Choosing my favourite games of the last 20 years isn’t difficult and it’s certainly not as subjective as The Top Ten Best Games Of All Time, because fortunately, we all have different tastes. Putting lists together of the best this and the best that always seems self-defeating to me because everyone will have a different view. Having said that, my criteria for favourite games would be:
- Stands the test of time
- An instant hook by way of the storyline and/or game mechanics
- Unlimited saves
- Doesn’t treat the gamer like a moron
Tomb Raider Series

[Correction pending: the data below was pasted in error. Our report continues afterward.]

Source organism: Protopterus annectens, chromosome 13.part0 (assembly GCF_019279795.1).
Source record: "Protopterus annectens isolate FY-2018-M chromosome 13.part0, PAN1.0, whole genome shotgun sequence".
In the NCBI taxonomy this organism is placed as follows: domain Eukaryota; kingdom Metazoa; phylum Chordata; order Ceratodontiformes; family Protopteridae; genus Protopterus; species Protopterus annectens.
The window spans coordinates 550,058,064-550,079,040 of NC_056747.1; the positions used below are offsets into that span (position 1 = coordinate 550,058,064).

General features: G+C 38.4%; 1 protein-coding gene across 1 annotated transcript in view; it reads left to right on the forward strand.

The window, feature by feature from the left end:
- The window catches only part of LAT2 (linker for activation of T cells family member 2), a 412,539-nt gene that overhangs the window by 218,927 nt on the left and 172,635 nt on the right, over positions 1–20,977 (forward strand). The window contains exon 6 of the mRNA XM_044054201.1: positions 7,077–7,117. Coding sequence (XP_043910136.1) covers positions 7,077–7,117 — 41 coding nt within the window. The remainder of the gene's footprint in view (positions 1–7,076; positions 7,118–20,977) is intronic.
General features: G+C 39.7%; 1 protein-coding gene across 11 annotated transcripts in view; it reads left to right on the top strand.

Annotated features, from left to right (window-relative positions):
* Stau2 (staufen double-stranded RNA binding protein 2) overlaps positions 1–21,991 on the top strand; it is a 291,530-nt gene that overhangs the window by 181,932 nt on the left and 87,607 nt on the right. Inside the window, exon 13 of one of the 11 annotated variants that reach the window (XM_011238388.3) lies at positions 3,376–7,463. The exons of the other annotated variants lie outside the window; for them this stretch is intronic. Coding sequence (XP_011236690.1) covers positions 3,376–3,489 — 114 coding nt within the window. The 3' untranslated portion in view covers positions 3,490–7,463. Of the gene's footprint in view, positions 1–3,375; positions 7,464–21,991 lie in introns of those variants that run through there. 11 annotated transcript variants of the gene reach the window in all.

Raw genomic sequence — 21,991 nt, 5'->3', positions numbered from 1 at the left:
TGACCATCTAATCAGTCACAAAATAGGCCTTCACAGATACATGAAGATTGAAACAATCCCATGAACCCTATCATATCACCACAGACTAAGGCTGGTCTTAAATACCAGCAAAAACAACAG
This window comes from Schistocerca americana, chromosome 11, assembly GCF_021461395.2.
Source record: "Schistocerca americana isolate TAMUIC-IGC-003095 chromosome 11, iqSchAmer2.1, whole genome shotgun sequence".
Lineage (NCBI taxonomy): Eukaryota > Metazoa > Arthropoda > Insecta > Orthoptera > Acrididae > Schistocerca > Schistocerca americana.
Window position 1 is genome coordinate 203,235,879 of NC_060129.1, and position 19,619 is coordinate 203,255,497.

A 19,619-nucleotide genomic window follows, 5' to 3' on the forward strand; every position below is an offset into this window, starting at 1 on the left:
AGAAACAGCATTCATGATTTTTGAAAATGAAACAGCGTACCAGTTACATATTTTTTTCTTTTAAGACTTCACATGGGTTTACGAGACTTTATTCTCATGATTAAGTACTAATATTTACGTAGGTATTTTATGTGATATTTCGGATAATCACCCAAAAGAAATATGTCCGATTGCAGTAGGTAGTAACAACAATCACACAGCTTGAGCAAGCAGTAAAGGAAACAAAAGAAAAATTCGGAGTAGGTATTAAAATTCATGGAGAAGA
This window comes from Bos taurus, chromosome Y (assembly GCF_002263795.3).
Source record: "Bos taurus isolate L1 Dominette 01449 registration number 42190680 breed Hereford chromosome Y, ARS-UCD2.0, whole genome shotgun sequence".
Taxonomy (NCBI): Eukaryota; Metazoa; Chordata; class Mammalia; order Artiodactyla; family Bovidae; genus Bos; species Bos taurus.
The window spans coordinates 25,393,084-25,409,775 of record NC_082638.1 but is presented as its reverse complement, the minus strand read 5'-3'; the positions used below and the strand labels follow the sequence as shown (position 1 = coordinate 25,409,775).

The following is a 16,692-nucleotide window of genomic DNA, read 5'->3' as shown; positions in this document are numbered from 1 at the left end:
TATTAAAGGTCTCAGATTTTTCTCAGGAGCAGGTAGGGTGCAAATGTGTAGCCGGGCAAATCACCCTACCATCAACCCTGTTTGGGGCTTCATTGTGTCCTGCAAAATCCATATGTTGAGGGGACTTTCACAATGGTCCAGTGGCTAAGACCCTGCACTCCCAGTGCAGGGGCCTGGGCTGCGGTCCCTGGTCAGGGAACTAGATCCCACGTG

It’s impossible to name just one Tomb Raider game as my favourite, but as a measure of how much I enjoy playing them, I’ve gone back to all of them several times since I first moved Lara Croft around using my keyboard in 1997. The first TR games, made by Core Design, had puzzle elements throughout each game, some of which were real head-scratchers and in those early days, before the Internet speeded things up, I’d buy printed magazine guides to help me along. Moving blocks to expose secret locations or switches, timed runs and jumps, and near impossible boss fights all added to the hours of fun that I’ve had playing Tomb Raider. If I were to single one of the series out, it would be Tomb Raider II, since it’s platforming in its purest form and it holds a huge nostalgic element for me.